Bus Stop: Next Stop, Livermore! Part III

In Theatre on February 24, 2014 at 12:47 am

The producer is in the bar at Uncle Yu’s, slamming a double scotch and desperately calling everyone she knows. She even calls the set designer, isn’t that nice of her? She knows he’s done some acting, and it’s not really his sort of role but would he be willing to fill in or does he know someone? Thankfully, this set designer is realistic regarding his type and the time he would have to lose 30 lbs. before opening: one week. He declines, all gracious charm, and says he’ll put the word out. The producer keeps calling people.

The designer, after his luck with the door, is cautiously sending out feelers to the young male lead types in his network. Prophecy: none are close enough / available / willing to do the role. [Ed.: originally, the word “door” linked to a blog I wrote about finding the right door for the production of Bus Stop upon which this bit of fantasy is based. The gist: in 2008, Role Players Ensemble could only find one type of door for the entrance to the diner: a contemporary internal tract home door. I tried to find a better door. Shenanigans ensued. We were stuck with the shitty door they had. Moving on:]

On her third scotch, the producer sees something amazing; she blinks, leans forward … there, across the restaurant, a very handsome young man is putting on a customer’s cowboy hat at the behest of the customer and his younger, bleached and leathered wife. The handsome young man is a waiter. Server. Whatever the fuck, he’s wearing the hat and he looks … let’s not jinx it: he looks like he might work if we tweeze his eyebrows.

At his side, she stuffs a hundred-dollar bill into his hand, “You’re coming with me, I’m a theatrical producer, we need your help immediately, where’s your manager and will this nice man let us borrow his hat for twenty minutes? Here’s fifty as a deposit on the hat.”

“I’m the manager,” says the manager, overhearing from the host station. Drunk producers are loud.

“I am borrowing this darling boy for twenty minutes, please do not fire him, there’s a set of comps we open at the Bankhead next week tell them I sent you and before any of you think I am going to do naughty things to this boy I want you to know that I am happily married for the fifth time and so it shall remain!”

This does not stop her from thoroughly squeezing the young man’s biceps, pectorals, buttocks and one or two other pieces of prime real estate as she whisks him across the street and down the block and into the middle of rehearsal with a triumphant cry of, “I’ve found our lead!”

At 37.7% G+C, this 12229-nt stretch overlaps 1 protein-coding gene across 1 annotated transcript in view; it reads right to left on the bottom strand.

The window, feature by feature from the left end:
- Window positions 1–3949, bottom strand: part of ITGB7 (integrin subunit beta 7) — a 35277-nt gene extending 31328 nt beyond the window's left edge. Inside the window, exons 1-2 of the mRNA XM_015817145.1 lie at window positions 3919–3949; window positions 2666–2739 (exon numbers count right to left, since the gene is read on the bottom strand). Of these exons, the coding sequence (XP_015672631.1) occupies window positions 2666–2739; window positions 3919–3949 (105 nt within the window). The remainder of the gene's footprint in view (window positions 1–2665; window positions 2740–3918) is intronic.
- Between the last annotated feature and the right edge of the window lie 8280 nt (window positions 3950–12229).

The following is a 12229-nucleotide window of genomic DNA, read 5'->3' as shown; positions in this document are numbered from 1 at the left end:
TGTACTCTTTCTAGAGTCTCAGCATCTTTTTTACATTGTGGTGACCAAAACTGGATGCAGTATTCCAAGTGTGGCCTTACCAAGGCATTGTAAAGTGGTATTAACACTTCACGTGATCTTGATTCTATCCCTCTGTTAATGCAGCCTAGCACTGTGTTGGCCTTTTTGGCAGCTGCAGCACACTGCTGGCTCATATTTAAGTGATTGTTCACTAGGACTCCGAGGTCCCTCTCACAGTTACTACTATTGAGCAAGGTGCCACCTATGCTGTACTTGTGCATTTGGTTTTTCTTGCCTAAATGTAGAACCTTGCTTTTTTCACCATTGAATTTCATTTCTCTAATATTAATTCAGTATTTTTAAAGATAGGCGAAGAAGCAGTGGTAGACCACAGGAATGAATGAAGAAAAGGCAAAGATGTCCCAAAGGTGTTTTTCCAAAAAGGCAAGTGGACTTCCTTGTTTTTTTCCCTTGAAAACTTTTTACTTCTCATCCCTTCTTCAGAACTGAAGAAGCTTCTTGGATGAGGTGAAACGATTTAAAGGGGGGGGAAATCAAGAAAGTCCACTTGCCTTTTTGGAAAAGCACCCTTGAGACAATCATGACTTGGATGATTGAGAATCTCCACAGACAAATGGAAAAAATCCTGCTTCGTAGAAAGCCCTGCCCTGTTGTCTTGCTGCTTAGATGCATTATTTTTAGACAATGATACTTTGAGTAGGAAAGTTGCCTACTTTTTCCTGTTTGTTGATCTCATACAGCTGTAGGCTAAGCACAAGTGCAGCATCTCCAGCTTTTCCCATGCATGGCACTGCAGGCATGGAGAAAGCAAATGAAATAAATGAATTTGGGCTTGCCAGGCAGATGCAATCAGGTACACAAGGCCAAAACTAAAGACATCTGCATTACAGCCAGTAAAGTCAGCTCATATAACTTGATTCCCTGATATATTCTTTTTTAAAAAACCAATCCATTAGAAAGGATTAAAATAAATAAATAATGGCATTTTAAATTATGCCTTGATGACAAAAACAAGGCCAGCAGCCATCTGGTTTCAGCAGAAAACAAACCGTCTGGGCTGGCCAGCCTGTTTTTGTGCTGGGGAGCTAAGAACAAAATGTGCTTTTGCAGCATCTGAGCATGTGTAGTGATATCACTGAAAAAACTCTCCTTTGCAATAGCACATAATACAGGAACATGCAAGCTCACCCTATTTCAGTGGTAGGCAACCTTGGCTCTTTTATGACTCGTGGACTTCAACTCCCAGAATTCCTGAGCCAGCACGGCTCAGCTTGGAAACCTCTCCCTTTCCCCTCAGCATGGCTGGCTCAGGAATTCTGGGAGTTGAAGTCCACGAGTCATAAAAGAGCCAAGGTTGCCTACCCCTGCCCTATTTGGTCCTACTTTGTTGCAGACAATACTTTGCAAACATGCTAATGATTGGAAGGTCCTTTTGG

Rehearsal stops dead.

Director: Can he act?

Producer: Of course he can, what’s your name young man?

Waiter: Bo.

Director: You’re shitting me.

Producer: Ever done any theatre?

Waiter: That’s what I’m studying at the local college.

Producer: This is a paid production. Contracts are involved. Could you get the time off from school and Uncle Yu’s?

Waiter: Sure. I usually work lunch, I’m only filling in —

[Edward has to interrupt: I know it’s completely unrealistic. It’s what I’d want to happen. Can you blame me?]

Producer: Shut up, Edward.

Waiter: I have to finish my shift.

Director: That’s fine, be here tomorrow night —

Producer: Tomorrow night, seven o’clock, erhm, six forty-five on the dot, darling, early is on time in theatre and if they haven’t told you that at the college yet you should kill them all.

Waiter: I’m always early. Except where it matters.

He smiles a little at the female lead. She stops her frantic and destined-to-go-unanswered text to the former male lead.

This is the miracle they needed. It galvanizes the cast, new energy and innovation zap into the show and it sells out every performance. The Village Theatre has a pretty nice talent show, proving that there is Talent in Danville. The set finally has curtains on the window, the front door has a real window in it, and there is a snow machine and everything else the set designer could dream of, to improve the show.


Right. A wonderful fable.

But what really would have to happen would be an independent production company in Livermore approaching Role Players with a brilliantly prepared presentation which they would have to be insane to ignore, particularly because it will cost them very little or nothing at all and Role Players will get the credit for originating the production.

This would possibly involve a new director, and one or two actors might need to be replaced depending on conflicts.

It’s possible. I would even say plausible, were there an independent 501-c3 in Livermore who could pull it off.

Do I think it will happen / would have happened / could ever happen?

Maybe, with the current (as of late February, 2014) management of Role Players and the Village Theatre.

But could it ever have happened in 2008?


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